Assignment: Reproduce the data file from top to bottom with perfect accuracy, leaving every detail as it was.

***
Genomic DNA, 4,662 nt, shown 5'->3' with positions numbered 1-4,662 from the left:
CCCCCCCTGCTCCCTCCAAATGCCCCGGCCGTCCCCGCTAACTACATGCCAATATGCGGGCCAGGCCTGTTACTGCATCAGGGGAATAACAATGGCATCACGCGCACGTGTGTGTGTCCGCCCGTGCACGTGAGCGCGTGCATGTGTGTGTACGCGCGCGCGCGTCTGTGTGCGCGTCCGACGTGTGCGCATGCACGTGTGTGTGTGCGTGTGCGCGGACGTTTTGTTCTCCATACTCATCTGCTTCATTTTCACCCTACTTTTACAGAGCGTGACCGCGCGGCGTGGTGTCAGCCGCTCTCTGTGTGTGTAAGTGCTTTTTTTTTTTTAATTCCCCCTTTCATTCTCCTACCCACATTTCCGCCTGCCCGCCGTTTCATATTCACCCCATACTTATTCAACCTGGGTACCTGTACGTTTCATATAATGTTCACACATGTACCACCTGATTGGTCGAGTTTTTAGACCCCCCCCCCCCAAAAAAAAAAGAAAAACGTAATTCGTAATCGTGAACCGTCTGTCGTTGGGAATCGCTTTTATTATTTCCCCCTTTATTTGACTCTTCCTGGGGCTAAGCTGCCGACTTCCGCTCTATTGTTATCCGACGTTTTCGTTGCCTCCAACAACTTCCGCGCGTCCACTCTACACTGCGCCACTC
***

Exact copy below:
Genomic DNA, 4,662 nt, shown 5'->3' with positions numbered 1-4,662 from the left:
CCCCCCCTGCTCCCTCCAAATGCCCCGGCCGTCCCCGCTAACTACATGCCAATATGCGGGCCAGGCCTGTTACTGCATCAGGGGAATAACAATGGCATCACGCGCACGTGTGTGTGTCCGCCCGTGCACGTGAGCGCGTGCATGTGTGTGTACGCGCGCGCGCGTCTGTGTGCGCGTCCGACGTGTGCGCATGCACGTGTGTGTGTGCGTGTGCGCGGACGTTTTGTTCTCCATACTCATCTGCTTCATTTTCACCCTACTTTTACAGAGCGTGACCGCGCGGCGTGGTGTCAGCCGCTCTCTGTGTGTGTAAGTGCTTTTTTTTTTTTAATTCCCCCTTTCATTCTCCTACCCACATTTCCGCCTGCCCGCCGTTTCATATTCACCCCATACTTATTCAACCTGGGTACCTGTACGTTTCATATAATGTTCACACATGTACCACCTGATTGGTCGAGTTTTTAGACCCCCCCCCCCCAAAAAAAAAAGAAAAACGTAATTCGTAATCGTGAACCGTCTGTCGTTGGGAATCGCTTTTATTATTTCCCCCTTTATTTGACTCTTCCTGGGGCTAAGCTGCCGACTTCCGCTCTATTGTTATCCGACGTTTTCGTTGCCTCCAACAACTTCCGCGCGTCCACTCTACACTGCGCCACTC